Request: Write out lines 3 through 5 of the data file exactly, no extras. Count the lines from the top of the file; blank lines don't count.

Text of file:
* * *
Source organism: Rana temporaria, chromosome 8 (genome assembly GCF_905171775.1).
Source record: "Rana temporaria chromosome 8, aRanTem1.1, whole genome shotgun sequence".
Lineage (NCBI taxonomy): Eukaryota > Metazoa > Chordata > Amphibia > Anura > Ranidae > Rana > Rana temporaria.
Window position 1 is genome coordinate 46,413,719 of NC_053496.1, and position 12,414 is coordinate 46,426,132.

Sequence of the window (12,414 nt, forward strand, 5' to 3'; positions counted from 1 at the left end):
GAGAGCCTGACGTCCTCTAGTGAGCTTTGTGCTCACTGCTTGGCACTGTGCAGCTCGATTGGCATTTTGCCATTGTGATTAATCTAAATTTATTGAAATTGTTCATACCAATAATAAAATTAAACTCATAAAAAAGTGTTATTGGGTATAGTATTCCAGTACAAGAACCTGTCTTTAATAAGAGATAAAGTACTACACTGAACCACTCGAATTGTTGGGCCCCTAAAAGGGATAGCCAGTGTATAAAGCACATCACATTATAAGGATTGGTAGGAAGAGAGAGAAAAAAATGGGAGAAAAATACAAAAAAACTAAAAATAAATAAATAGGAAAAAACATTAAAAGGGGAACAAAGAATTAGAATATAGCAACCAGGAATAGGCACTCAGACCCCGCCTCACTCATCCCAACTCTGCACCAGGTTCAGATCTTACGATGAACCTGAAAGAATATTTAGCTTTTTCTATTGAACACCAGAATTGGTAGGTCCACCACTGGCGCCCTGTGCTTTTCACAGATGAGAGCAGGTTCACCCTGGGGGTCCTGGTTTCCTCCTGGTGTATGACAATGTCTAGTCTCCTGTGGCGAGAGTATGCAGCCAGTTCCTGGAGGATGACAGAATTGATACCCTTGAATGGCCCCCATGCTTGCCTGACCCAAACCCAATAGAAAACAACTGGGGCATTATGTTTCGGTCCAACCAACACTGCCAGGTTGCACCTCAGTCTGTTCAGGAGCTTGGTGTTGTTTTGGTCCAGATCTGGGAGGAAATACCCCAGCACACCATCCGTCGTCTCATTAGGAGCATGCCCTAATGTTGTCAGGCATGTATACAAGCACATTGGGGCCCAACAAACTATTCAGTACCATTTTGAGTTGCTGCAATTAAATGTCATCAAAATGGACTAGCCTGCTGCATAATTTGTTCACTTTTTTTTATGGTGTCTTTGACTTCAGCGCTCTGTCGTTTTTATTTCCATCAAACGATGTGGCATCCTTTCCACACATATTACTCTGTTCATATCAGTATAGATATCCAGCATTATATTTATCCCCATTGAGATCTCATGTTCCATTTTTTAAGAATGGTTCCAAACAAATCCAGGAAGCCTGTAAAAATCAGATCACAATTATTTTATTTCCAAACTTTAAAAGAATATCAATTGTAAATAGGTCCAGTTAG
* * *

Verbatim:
Lineage (NCBI taxonomy): Eukaryota > Metazoa > Chordata > Amphibia > Anura > Ranidae > Rana > Rana temporaria.
Window position 1 is genome coordinate 46,413,719 of NC_053496.1, and position 12,414 is coordinate 46,426,132.

Sequence of the window (12,414 nt, forward strand, 5' to 3'; positions counted from 1 at the left end):